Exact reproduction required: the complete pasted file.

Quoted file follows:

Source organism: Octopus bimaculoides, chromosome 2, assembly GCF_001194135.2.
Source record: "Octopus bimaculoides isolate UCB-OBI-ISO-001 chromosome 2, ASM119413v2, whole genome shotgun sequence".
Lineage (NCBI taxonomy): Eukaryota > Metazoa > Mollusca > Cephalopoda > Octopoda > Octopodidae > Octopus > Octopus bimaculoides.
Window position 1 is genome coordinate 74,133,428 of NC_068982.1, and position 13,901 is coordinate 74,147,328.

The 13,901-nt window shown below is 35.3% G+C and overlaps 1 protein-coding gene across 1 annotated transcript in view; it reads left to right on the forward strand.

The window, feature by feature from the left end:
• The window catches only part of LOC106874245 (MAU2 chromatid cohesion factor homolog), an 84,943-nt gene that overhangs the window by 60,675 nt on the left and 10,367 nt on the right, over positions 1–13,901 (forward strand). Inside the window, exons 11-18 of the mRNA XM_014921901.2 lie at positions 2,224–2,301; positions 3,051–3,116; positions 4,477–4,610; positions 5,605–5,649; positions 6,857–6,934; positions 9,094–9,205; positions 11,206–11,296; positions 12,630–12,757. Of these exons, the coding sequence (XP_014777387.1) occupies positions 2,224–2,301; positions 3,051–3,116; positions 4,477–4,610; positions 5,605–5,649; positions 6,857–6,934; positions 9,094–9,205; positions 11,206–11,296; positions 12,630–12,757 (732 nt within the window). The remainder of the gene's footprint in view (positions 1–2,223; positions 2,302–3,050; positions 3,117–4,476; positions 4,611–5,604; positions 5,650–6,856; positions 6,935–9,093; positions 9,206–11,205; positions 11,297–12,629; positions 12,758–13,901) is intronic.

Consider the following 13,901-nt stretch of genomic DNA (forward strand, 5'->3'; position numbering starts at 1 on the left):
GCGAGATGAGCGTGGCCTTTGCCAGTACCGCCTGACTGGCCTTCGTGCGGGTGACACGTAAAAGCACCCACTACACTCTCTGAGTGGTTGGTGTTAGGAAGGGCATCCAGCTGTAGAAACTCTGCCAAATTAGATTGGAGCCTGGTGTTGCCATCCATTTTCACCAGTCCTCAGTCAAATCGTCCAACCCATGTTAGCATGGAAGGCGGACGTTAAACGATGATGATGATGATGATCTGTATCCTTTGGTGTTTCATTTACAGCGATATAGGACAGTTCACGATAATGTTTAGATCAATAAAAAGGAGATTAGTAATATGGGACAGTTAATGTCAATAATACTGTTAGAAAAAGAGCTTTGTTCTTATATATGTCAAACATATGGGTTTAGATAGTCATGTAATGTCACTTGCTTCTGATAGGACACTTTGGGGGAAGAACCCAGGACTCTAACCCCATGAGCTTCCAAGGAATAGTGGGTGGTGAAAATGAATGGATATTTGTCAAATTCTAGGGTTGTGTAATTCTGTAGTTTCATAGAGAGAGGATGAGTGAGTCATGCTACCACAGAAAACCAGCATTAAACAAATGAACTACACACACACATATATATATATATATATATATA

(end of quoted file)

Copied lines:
Source organism: Octopus bimaculoides, chromosome 2, assembly GCF_001194135.2.
Source record: "Octopus bimaculoides isolate UCB-OBI-ISO-001 chromosome 2, ASM119413v2, whole genome shotgun sequence".
Lineage (NCBI taxonomy): Eukaryota > Metazoa > Mollusca > Cephalopoda > Octopoda > Octopodidae > Octopus > Octopus bimaculoides.
Window position 1 is genome coordinate 74,133,428 of NC_068982.1, and position 13,901 is coordinate 74,147,328.

The 13,901-nt window shown below is 35.3% G+C and overlaps 1 protein-coding gene across 1 annotated transcript in view; it reads left to right on the forward strand.

The window, feature by feature from the left end:
• The window catches only part of LOC106874245 (MAU2 chromatid cohesion factor homolog), an 84,943-nt gene that overhangs the window by 60,675 nt on the left and 10,367 nt on the right, over positions 1–13,901 (forward strand). Inside the window, exons 11-18 of the mRNA XM_014921901.2 lie at positions 2,224–2,301; positions 3,051–3,116; positions 4,477–4,610; positions 5,605–5,649; positions 6,857–6,934; positions 9,094–9,205; positions 11,206–11,296; positions 12,630–12,757. Of these exons, the coding sequence (XP_014777387.1) occupies positions 2,224–2,301; positions 3,051–3,116; positions 4,477–4,610; positions 5,605–5,649; positions 6,857–6,934; positions 9,094–9,205; positions 11,206–11,296; positions 12,630–12,757 (732 nt within the window). The remainder of the gene's footprint in view (positions 1–2,223; positions 2,302–3,050; positions 3,117–4,476; positions 4,611–5,604; positions 5,650–6,856; positions 6,935–9,093; positions 9,206–11,205; positions 11,297–12,629; positions 12,758–13,901) is intronic.

Consider the following 13,901-nt stretch of genomic DNA (forward strand, 5'->3'; position numbering starts at 1 on the left):
GCGAGATGAGCGTGGCCTTTGCCAGTACCGCCTGACTGGCCTTCGTGCGGGTGACACGTAAAAGCACCCACTACACTCTCTGAGTGGTTGGTGTTAGGAAGGGCATCCAGCTGTAGAAACTCTGCCAAATTAGATTGGAGCCTGGTGTTGCCATCCATTTTCACCAGTCCTCAGTCAAATCGTCCAACCCATGTTAGCATGGAAGGCGGACGTTAAACGATGATGATGATGATGATCTGTATCCTTTGGTGTTTCATTTACAGCGATATAGGACAGTTCACGATAATGTTTAGATCAATAAAAAGGAGATTAGTAATATGGGACAGTTAATGTCAATAATACTGTTAGAAAAAGAGCTTTGTTCTTATATATGTCAAACATATGGGTTTAGATAGTCATGTAATGTCACTTGCTTCTGATAGGACACTTTGGGGGAAGAACCCAGGACTCTAACCCCATGAGCTTCCAAGGAATAGTGGGTGGTGAAAATGAATGGATATTTGTCAAATTCTAGGGTTGTGTAATTCTGTAGTTTCATAGAGAGAGGATGAGTGAGTCATGCTACCACAGAAAACCAGCATTAAACAAATGAACTACACACACACATATATATATATATATATATATA